Our lot tracing methods seem very primitive, a literal tag (printed sheet of paper) that physically follows the parts.. or at least that's the idea. My last company spoiled me and used SAP (which after some intense training was an extremely powerful tool). Our current system is prone to various issues, even down to a fan blowing a tag away from the parts. I want to convince my employer to completely restructure our traceability, preferably using a computer system. Theses are my current obstacles:
1. Our company is very frugal, but spending isn't an issue.
2. Our machine and die cast operators are trained to run a machine, we expect nothing more from them other than running the machine and alerting a shift leader if they notice any anomalies. Their near-minimum wage pay reflects the amount of responsibility they are tasked with. So preferably a system that's very user friendly, such as scanning a barcode at the end of each shift.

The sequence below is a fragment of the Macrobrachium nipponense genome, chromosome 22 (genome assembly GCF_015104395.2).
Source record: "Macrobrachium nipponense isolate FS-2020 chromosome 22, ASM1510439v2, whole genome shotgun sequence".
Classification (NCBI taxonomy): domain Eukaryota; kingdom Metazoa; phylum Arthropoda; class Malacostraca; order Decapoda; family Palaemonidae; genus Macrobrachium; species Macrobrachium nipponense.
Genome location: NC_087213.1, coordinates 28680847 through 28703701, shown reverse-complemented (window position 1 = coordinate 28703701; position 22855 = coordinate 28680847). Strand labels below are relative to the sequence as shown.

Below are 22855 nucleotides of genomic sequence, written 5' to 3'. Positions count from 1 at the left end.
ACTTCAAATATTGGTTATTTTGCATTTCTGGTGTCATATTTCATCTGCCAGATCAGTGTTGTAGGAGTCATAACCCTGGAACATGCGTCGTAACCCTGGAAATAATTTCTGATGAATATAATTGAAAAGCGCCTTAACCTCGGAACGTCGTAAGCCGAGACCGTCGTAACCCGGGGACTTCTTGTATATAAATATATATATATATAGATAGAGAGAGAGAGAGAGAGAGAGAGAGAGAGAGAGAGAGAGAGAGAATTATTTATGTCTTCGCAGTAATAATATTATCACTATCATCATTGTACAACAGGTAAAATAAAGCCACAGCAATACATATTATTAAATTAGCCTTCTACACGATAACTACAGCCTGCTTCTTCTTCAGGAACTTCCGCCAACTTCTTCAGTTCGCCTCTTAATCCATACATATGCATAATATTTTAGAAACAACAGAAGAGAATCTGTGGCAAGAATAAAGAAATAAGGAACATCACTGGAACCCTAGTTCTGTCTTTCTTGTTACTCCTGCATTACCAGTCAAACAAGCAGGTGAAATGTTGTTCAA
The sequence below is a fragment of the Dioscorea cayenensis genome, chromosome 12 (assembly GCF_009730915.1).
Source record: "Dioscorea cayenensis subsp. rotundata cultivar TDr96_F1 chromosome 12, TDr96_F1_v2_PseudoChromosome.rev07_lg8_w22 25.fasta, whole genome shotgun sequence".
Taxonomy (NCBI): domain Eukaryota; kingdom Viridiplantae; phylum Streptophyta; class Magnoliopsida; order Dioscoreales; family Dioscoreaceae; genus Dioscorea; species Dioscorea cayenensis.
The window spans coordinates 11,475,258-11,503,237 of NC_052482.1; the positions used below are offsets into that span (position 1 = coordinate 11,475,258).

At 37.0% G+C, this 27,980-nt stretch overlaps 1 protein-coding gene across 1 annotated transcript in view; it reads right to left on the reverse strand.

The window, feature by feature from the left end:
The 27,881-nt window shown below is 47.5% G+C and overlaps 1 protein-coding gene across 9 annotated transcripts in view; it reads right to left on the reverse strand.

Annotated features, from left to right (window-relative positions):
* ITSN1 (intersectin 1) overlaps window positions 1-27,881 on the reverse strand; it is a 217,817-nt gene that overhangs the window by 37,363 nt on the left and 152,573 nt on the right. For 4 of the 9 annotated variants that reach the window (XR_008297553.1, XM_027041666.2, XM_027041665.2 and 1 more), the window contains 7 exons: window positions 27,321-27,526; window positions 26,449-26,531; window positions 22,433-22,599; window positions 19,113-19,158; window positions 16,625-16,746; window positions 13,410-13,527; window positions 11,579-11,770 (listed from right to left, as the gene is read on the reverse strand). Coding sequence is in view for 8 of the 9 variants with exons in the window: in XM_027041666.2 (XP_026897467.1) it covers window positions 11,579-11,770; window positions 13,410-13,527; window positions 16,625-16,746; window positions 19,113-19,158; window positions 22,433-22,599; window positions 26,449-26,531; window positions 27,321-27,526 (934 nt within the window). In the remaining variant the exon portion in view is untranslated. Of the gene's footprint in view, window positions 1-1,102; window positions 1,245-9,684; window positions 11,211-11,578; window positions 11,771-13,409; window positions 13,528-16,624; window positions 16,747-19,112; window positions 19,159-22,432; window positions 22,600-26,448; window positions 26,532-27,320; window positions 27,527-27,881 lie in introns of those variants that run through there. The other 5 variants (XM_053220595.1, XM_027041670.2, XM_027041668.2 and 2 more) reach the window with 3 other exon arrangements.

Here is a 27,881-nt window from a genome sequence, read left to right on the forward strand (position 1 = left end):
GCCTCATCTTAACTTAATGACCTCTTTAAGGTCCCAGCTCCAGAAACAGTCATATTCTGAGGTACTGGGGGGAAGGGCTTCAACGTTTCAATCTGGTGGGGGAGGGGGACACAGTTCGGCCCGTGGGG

3. It must be able to support new growth. We have won 14 new contracts in the last 4 months, and new production is starting within a year.
4. Detail is everything. We need to be able to narrow it down to the shift at a minimum. Preferably the time, operator, machine, part #, batch #, quantity.
5. The same system has to be used for all stages of manufacturing: Casting, Trimming, Shot Blasting, Machining, et all.

I am an absolute novice with this side of business, and have always stayed focused on maintaining CNC machines, writing programs and leading projects. Any and all help would be greatly appreciated.

Sincerely, SG.

PS. I'm not sure if I posted this in the right section of the forums. If I incorrectly posted this here, please forgive me.